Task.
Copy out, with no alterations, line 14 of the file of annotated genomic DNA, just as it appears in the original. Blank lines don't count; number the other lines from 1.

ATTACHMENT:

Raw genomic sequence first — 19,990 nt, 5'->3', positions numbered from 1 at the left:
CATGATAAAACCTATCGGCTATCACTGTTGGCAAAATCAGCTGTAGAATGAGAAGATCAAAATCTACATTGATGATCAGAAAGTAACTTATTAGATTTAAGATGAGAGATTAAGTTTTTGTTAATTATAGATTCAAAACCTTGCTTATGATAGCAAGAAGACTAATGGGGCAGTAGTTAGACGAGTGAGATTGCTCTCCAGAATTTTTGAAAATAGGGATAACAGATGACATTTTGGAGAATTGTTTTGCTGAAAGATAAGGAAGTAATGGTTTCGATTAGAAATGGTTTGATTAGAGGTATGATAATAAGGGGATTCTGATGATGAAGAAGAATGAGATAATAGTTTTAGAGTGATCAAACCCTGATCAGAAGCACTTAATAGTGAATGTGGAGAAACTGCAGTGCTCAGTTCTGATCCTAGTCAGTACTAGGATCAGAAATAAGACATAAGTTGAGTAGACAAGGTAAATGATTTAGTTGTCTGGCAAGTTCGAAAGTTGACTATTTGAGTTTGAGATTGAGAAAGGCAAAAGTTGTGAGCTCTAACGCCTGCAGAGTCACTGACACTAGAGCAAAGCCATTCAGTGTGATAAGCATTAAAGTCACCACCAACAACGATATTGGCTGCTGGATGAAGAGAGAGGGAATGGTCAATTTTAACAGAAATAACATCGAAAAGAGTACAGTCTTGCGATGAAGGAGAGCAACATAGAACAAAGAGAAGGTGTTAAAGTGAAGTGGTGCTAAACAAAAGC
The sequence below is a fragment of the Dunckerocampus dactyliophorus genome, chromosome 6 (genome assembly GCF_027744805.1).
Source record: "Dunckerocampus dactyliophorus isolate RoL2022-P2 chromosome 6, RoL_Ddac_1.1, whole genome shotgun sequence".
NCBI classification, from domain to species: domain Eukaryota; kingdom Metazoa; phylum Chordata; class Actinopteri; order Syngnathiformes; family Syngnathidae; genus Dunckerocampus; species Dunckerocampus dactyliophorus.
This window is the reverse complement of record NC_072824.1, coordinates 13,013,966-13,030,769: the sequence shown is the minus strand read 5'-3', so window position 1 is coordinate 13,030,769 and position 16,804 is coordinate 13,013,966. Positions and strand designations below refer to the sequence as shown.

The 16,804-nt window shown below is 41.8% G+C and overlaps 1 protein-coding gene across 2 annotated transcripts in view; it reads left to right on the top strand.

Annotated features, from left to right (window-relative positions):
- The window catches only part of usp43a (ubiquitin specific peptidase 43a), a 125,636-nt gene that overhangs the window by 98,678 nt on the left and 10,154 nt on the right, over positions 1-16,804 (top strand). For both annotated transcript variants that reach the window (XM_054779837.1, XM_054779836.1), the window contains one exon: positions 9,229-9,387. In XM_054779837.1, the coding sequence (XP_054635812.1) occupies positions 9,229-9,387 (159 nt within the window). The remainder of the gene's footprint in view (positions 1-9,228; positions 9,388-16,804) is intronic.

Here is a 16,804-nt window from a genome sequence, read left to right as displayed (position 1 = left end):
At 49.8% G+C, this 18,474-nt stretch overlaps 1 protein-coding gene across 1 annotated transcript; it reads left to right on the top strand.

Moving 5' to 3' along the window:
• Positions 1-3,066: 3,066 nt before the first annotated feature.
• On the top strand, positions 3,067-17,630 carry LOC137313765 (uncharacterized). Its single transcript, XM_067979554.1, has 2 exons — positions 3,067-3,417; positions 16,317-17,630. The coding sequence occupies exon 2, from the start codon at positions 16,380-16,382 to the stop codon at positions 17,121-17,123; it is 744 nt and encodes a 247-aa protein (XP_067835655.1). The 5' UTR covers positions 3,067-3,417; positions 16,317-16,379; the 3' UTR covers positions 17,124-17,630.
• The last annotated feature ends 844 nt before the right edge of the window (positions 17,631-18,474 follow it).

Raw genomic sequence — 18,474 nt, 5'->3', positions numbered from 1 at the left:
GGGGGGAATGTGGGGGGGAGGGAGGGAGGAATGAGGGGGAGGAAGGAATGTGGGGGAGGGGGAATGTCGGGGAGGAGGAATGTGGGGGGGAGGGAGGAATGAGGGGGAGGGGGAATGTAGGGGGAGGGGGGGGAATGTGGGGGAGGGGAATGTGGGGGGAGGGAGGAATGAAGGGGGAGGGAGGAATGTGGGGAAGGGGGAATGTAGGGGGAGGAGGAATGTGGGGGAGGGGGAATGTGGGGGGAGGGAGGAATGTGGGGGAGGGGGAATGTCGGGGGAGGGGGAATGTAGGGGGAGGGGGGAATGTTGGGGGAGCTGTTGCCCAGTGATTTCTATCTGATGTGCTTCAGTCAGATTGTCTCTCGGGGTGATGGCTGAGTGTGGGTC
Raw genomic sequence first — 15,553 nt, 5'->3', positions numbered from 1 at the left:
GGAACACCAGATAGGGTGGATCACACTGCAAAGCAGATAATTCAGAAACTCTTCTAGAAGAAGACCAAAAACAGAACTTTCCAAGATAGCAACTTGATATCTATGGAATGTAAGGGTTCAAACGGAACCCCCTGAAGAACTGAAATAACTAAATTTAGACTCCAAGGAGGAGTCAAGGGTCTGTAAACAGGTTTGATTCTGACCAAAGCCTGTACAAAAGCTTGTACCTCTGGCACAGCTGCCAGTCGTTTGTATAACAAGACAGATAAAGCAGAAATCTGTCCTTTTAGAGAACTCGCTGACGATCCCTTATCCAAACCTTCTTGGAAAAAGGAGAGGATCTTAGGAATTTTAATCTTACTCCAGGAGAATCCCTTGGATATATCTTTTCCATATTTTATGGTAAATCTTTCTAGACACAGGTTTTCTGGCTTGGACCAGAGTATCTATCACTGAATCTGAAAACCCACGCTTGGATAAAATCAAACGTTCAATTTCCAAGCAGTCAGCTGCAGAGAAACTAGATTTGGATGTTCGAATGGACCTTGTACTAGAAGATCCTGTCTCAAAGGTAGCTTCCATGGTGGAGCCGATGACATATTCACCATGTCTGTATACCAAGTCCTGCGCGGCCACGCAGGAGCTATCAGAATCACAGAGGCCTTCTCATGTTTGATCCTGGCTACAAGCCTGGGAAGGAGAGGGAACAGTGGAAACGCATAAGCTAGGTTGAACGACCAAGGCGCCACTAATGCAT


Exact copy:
• On the top strand, positions 3,067-17,630 carry LOC137313765 (uncharacterized). Its single transcript, XM_067979554.1, has 2 exons — positions 3,067-3,417; positions 16,317-17,630. The coding sequence occupies exon 2, from the start codon at positions 16,380-16,382 to the stop codon at positions 17,121-17,123; it is 744 nt and encodes a 247-aa protein (XP_067835655.1). The 5' UTR covers positions 3,067-3,417; positions 16,317-16,379; the 3' UTR covers positions 17,124-17,630.